Each of the 10 tracks on the album are constructed from combinations of the 126 separate recordings that Parker made during one night spent running the computers in the museum. The name of the album is a reference to the recent film The Imitation Game, about computing pioneer and codebreaker Alan Turing.

The Imitation Archive is available for download by donation on, and more of Parker’s sound works can be found on his Bandcamp page or on his personal website.

Gay days on the streets of Amsterdam

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AMSTERDAM — This week rainbows and glitter decorated the streets of Amsterdam, commemorating the 2015 Gay Pride festival. Over 350,000 people swarmed the streets to celebrate the right to be openly gay in the iconic liberal city. The party-goers were from all walks of life, including flamboyantly dressed drag queens, openly gay couples, and straight tourists looking to be a part of the spectacle. Even the sun showed up, bringing temperatures up to 28°C.

The festival was officially on all week, but the real party began on Friday. It all kicked off with ‘The Drag Olympics,’ where you could find the fabulous contestants in their extravagantly fashioned drag costumes. The games began with a cat walk, where the girls could strut their stuff on the stage in front of a 400-strong applauding audience. The show continued with a few of the more provocative contestants performing and lip-syncing a song of their choice.

Followed by the final contest and inarguably the most entertaining; ‘the twerk off.’ The rowdy crowd were amused to watch the contestants get viciously competitive on stage between each other, doing their best twerking along to the thumping music, while blatantly trying to shove each other off stage whenever they got the chance.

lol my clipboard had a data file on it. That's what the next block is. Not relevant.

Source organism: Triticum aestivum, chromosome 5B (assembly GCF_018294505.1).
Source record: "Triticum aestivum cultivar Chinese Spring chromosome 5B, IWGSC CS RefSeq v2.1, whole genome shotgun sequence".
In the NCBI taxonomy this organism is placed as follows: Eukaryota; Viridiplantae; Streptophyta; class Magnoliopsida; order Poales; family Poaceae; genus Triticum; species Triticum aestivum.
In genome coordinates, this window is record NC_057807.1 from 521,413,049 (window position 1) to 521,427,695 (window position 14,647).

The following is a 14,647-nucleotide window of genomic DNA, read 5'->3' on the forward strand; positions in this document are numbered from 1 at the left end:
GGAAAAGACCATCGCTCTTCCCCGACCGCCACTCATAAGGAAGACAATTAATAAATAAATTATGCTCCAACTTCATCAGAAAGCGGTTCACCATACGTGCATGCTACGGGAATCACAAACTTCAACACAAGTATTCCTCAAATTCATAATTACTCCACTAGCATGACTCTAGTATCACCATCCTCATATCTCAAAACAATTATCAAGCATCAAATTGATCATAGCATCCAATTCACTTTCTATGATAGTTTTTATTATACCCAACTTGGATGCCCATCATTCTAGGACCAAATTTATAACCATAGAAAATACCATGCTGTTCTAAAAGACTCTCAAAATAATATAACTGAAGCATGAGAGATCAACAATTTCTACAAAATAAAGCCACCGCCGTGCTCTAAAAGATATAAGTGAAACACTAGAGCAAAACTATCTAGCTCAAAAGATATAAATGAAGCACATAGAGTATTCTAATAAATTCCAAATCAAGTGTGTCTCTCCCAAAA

However, all of the catty behaviour was amended with a final dance as the audience joined in commending the winners of each competition.

Saturday’s canal parade is what made Amsterdam’s Gay Pride festival unique. The lavishly decorated boats of all sizes and shapes cruised by, as the on looking admirers enjoyed wine and cheese platters along the edge of the canals. Queen and many more gay anthems filled the atmosphere, as people danced and even dived into the water, cooling off under the hot summer sun. Smiles gleamed everywhere as the gay and straight all enjoyed the amazing day together. However, it wasn’t all butterflies and cupcakes, as some intoxicated sailors forgot to duck as the boats drove under the bridges and men over board became frequent. Pandemonium arose as boats began to bounce off each other when order was lost. To the on-lookers amusement, it was quite the spectacle. Though it wasn’t long before the police were on the water and the parade eventually resumed.

The narrow streets surrounding the red-light district are where the party was all going off in the evening. It was so densely packed with people, and although walking became an arduous task, everyone embraced the chaos and the atmosphere remained positively wild, enjoying live music, alcohol and drugs that Amsterdam is renowned for.

The upbeat music pumped late through the night, as stumbling half-dressed men and woman partied on the streets of Amsterdam, but eventually deserted the street at the early hours of the morning.

When the sun rose, the empty streets were littered with colourful decorations, clothes and rubbish. The city was lifeless, other than the poor street cleaners who certainly had a strenuous task ahead of them.

At the end of the day, the 2015 Gay Pride Festival was a huge success, and the evidence was upon the thousands of gratified yet hung over faces.

By Dylan Botha